Faith Muscle

Simply No Other Way

Faith Muscle

Faith-Full Tank

Faith Muscle

To-Do List for Today

Faith Muscle

One More Day … just one more day

Faith Muscle

Notes to Myself

Faith Muscle

Hurrah Hosta

Photo by Fiona Art on Pexels.com

When schedules and plans screw up, I owe my “it wasn’t meant to be” reaction to a former friend, Chris T. I met him over 30 years ago when black and white thinking, also known as a dichotomous thinking, caused me much disappointment when situations didn’t work out as planned.

You see, a few months after I met Chris, I was highly anticipating an upcoming out-of-town weekend away with a friend. Then she called me a week prior to our planned three-day excursion to inform me that she had to cancel our plans, because of family obligations.

Never mind black and white. All I saw was red. Even though she profusely apologized and the hotel agreed to refund our room deposits, I just couldn’t let the anger go. My emotions soared, as if I were commanding the wheel of a fire engine headed to a 24/7 wave of emergency blazes. Three days after reeling from disappointment, I ran into Chris and nearly hyperventilated as I conveyed my despair over my canceled trip.

When I finished explaining my situation, he simply stared at me and belted out, “So? So?”

I stood baffled at his response, waiting for an explanation.

“It’s a damn GOOD thing you’re not going!”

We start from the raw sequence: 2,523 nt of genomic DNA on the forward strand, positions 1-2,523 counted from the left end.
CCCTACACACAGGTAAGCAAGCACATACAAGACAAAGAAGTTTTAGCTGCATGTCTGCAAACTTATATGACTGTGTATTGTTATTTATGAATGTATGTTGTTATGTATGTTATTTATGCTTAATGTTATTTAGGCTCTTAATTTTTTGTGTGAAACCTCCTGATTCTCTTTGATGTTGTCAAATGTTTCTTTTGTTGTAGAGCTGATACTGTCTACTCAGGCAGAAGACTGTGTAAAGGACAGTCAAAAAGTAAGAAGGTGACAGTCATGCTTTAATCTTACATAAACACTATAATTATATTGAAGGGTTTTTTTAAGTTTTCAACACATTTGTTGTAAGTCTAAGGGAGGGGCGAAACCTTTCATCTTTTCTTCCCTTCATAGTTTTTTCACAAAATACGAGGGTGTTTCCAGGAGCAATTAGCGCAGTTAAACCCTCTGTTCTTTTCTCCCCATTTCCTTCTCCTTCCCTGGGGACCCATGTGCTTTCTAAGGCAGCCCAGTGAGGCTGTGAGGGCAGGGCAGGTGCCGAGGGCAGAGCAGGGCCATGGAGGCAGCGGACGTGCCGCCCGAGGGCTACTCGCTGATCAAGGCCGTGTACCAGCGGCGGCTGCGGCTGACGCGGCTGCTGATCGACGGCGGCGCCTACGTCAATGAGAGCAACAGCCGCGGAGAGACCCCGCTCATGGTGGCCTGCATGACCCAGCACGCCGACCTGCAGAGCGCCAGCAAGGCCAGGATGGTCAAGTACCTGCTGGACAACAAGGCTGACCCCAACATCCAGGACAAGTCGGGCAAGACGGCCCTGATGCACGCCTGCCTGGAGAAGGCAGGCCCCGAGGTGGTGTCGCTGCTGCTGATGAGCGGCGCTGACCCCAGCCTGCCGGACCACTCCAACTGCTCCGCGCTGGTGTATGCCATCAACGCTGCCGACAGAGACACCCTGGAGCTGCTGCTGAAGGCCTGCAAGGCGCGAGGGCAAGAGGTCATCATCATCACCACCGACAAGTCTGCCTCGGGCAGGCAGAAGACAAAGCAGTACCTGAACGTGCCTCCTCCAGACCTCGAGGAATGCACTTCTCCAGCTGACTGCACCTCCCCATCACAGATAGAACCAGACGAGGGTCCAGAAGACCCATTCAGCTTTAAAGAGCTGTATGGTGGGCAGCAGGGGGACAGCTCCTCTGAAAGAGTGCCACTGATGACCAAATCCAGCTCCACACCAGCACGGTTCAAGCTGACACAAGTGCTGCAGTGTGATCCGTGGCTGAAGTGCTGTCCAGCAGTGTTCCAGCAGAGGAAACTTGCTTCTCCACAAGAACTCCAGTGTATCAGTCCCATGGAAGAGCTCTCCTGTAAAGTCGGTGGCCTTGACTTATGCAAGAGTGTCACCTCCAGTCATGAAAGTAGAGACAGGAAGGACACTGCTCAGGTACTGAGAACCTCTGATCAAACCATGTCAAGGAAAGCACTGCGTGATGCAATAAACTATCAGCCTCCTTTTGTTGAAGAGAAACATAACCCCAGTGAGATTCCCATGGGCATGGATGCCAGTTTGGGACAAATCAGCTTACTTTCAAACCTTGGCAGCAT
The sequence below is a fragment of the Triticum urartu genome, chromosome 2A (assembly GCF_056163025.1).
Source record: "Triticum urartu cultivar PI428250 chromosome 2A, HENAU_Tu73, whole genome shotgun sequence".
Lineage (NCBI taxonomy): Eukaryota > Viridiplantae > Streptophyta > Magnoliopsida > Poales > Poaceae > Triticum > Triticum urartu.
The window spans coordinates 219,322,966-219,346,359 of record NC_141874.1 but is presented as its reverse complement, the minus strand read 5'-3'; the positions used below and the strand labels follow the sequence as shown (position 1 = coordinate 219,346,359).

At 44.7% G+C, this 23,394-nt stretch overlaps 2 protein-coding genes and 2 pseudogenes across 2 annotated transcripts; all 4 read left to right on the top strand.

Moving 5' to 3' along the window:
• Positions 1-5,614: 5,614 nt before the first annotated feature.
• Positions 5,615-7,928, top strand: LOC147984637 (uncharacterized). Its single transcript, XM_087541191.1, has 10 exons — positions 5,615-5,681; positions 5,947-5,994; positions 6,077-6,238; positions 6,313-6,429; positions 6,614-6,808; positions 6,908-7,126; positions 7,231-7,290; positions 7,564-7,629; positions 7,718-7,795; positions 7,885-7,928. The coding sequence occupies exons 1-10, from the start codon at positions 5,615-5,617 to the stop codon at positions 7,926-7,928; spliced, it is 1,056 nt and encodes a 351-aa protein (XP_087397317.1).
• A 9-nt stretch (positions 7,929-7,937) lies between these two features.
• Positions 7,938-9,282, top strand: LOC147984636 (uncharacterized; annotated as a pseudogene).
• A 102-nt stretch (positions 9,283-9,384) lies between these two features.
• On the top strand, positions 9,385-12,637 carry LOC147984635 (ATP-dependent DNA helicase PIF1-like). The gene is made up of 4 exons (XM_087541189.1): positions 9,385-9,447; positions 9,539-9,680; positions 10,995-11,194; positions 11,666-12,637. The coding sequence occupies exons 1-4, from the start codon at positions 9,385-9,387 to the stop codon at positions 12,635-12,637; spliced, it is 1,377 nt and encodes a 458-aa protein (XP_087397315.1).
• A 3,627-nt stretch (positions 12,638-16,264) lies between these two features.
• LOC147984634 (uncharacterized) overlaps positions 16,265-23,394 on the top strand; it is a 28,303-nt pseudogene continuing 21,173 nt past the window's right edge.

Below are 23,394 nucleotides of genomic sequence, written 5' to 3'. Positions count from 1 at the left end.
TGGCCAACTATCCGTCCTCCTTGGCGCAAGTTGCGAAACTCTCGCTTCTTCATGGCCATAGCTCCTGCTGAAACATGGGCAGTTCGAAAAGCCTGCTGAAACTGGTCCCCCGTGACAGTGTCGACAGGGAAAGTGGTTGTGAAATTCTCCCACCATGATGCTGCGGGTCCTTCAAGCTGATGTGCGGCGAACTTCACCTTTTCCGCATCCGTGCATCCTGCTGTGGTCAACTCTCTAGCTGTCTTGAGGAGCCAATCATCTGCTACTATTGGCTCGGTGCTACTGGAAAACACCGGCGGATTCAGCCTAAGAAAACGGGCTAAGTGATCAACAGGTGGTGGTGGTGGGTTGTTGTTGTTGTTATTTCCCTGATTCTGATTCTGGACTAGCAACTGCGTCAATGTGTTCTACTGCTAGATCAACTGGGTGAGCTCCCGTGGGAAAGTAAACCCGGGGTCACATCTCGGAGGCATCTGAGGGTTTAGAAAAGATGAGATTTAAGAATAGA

“What?” My bafflement was now more like shock.

“It wasn’t meant to be. Do you know you could have been involved in a car accident if you had gone? Maybe paralyzed for life — or maybe something worse. It’s a damn good thing you didn’t go. You should be grateful … ”

On and on he went. I felt as if I had accidentally landed on some remote island, met one of the natives and was trying with great difficulty to understand the language. I walked away without fully grasping the point he was making, but he planted a seed.

As my relationship with Chris grew, my perceptions about my life outlook slowly widened. I started comprehending the notion of gray thinking and, by doing so, I added a lot of interesting colors on my life palate. I mean, black and white aren’t even considered to be colors!

Below is an excellent explanation that I found on the internet of why:

“In physics, a color is visible light with a specific wavelength. Black and white are not colors because they do not have specific wavelengths. Instead, white light contains all wavelengths of visible light. Black, on the other hand, is the absence of visible light.”